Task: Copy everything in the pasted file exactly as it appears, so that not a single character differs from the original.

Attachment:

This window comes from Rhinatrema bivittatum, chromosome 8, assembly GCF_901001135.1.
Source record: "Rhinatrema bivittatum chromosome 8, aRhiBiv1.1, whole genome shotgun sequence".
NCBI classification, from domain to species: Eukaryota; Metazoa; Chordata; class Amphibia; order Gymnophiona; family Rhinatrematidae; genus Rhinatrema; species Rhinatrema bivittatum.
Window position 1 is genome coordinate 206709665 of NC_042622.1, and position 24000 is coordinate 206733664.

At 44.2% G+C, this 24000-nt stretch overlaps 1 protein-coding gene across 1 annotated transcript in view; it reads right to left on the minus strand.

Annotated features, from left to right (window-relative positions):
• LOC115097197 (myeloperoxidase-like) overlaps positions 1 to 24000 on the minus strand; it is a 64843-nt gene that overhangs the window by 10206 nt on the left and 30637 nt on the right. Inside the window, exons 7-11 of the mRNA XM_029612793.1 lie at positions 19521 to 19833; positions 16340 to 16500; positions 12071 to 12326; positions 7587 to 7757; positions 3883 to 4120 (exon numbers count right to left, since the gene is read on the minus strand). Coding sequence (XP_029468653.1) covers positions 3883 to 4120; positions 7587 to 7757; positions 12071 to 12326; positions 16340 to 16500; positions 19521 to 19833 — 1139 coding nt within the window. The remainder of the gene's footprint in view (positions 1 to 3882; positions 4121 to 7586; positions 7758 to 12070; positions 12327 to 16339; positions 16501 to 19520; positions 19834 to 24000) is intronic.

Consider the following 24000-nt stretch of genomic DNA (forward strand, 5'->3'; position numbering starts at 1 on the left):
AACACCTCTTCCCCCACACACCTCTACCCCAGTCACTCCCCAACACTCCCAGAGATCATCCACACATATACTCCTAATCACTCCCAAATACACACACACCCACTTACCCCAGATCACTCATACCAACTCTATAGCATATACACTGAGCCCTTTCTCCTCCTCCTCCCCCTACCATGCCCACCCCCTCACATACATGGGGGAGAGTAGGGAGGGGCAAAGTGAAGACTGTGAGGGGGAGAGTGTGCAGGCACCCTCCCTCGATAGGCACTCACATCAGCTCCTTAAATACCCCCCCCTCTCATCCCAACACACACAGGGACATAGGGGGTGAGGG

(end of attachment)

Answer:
This window comes from Rhinatrema bivittatum, chromosome 8, assembly GCF_901001135.1.
Source record: "Rhinatrema bivittatum chromosome 8, aRhiBiv1.1, whole genome shotgun sequence".
NCBI classification, from domain to species: Eukaryota; Metazoa; Chordata; class Amphibia; order Gymnophiona; family Rhinatrematidae; genus Rhinatrema; species Rhinatrema bivittatum.
Window position 1 is genome coordinate 206709665 of NC_042622.1, and position 24000 is coordinate 206733664.

At 44.2% G+C, this 24000-nt stretch overlaps 1 protein-coding gene across 1 annotated transcript in view; it reads right to left on the minus strand.

Annotated features, from left to right (window-relative positions):
• LOC115097197 (myeloperoxidase-like) overlaps positions 1 to 24000 on the minus strand; it is a 64843-nt gene that overhangs the window by 10206 nt on the left and 30637 nt on the right. Inside the window, exons 7-11 of the mRNA XM_029612793.1 lie at positions 19521 to 19833; positions 16340 to 16500; positions 12071 to 12326; positions 7587 to 7757; positions 3883 to 4120 (exon numbers count right to left, since the gene is read on the minus strand). Coding sequence (XP_029468653.1) covers positions 3883 to 4120; positions 7587 to 7757; positions 12071 to 12326; positions 16340 to 16500; positions 19521 to 19833 — 1139 coding nt within the window. The remainder of the gene's footprint in view (positions 1 to 3882; positions 4121 to 7586; positions 7758 to 12070; positions 12327 to 16339; positions 16501 to 19520; positions 19834 to 24000) is intronic.

Consider the following 24000-nt stretch of genomic DNA (forward strand, 5'->3'; position numbering starts at 1 on the left):
AACACCTCTTCCCCCACACACCTCTACCCCAGTCACTCCCCAACACTCCCAGAGATCATCCACACATATACTCCTAATCACTCCCAAATACACACACACCCACTTACCCCAGATCACTCATACCAACTCTATAGCATATACACTGAGCCCTTTCTCCTCCTCCTCCCCCTACCATGCCCACCCCCTCACATACATGGGGGAGAGTAGGGAGGGGCAAAGTGAAGACTGTGAGGGGGAGAGTGTGCAGGCACCCTCCCTCGATAGGCACTCACATCAGCTCCTTAAATACCCCCCCCTCTCATCCCAACACACACAGGGACATAGGGGGTGAGGG